Provisional waivers of unlawful presence
- Undocumented individuals who have resided unlawfully in the United States for at least 180 days and who are:
- The sons and daughters of U.S. citizens; and
- The spouse and sons or daughters of lawful permanent residents.
- Expands the provisional waiver program announced in 2013 by allowing the spouses, sons or daughters of lawful permanent residents and sons and daughters of U.S. citizens to get a waiver if a visa is available. There may be instances when the qualifying relative is not the petitioner.
- Clarifies the meaning of the “extreme hardship” standard that must be met to obtain a waiver.
Notes: Currently, only spouses and minor children of U.S. citizens are allowed to apply to obtain a provisional waiver if a visa is available. For more information about the waivers program, go to the Provisional Unlawful Presence Waivers page which will be updated over the next several months.
- Upon issuing of new guidelines and regulations.
Even though a person may have someone to sponsor them for a green card, or have a legitimate reason to come for a visit, some aspects of a person’s background may require them to obtain an immigration waiver before even starting the immigration process. Immigration waivers are difficult to obtain and most often require an immigration attorney.
Who needs an immigration waiver ?
If a person is inadmissible to the United States, their visa application will be denied. Specific inadmissibility grounds can be waived by an immigration officer. When visa applicants consult with an immigration attorney prior to submitting the visa application, they can be prepared with an appropriate immigration waiver before the initial visa interview.
Types of immigration waivers
Identifying which type of immigration waiver a visa applicant needs depends on:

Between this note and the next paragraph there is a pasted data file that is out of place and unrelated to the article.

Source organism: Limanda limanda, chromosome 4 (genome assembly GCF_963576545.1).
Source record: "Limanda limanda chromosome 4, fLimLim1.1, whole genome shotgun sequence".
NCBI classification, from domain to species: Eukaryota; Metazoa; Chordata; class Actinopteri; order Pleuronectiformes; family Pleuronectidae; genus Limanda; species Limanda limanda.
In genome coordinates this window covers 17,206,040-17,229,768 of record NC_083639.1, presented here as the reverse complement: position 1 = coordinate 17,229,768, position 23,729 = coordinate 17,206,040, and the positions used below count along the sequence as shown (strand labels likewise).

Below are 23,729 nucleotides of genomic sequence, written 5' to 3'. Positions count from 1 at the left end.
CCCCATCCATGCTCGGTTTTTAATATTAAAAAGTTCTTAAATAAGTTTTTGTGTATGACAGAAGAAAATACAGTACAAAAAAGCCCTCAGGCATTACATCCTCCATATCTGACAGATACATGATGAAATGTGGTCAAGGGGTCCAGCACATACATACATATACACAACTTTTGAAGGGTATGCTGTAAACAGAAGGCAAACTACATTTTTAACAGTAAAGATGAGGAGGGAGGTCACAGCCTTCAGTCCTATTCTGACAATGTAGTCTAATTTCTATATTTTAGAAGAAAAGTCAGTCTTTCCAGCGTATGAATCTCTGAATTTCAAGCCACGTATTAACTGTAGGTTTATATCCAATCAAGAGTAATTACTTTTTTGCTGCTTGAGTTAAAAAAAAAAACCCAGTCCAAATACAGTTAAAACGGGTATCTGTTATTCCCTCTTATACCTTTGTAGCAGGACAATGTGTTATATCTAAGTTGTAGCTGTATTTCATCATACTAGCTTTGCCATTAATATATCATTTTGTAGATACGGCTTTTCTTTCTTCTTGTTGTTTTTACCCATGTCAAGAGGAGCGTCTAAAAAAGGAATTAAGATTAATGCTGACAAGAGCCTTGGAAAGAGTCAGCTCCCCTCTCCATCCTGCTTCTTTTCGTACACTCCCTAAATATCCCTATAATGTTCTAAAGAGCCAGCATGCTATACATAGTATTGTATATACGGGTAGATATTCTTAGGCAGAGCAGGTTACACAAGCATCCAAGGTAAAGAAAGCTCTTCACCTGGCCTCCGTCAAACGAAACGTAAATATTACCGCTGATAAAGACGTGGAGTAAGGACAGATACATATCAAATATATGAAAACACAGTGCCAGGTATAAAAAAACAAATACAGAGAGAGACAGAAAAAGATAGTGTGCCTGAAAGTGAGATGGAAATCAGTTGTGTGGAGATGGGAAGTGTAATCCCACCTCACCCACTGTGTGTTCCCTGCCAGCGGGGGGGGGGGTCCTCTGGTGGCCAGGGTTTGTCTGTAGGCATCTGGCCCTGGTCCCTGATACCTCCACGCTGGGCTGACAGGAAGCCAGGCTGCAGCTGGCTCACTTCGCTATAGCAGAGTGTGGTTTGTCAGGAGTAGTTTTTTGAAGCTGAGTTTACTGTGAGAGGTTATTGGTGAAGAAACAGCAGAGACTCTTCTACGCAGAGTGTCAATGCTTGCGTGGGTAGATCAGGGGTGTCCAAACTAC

– whether they plan to move permanently to the US or just coming to visit or work for a brief time.
– the ground of inadmissibility for the visa denial (prior immigration violation or deportation, criminal history, medical issues, etc.) will determine which type of immigrant waiver or nonimmigrant waiver must be filed.
- inadmissibility waiver for a potential immigrant– Some criminal grounds of inadmissibility that can be waived include a crime involving moral turpitude and/or multiple criminal convictions. Applying for a visa or for admission at the border using fraud or misrepresentation also makes someone inadmissible. A waiver is available for misrepresentation.
- Inadmissibility waiver for a temporary worker or visitor – Although non-immigrants are subject to the same grounds of inadmissibility that intending immigrants are subject to (see above), they file on a different form.
- Deportation Waiver–Depending on the length of time that has passed, a prior deportation order may make a person inadmissible.
- Mexico Waiver – immigration waiver cases for citizens from Mexico are handled at the US Consulate in Ciudad de Juarez, Mexico.
- J1 Waiver – Generally, J1 visa holders must return to their home country for at least 2 years after the J1 program ends. Some individuals might be able to obtain a J1 Waiver, which would eliminate the 2 year foreign residency requirement and allow them to remain in or return to the United States.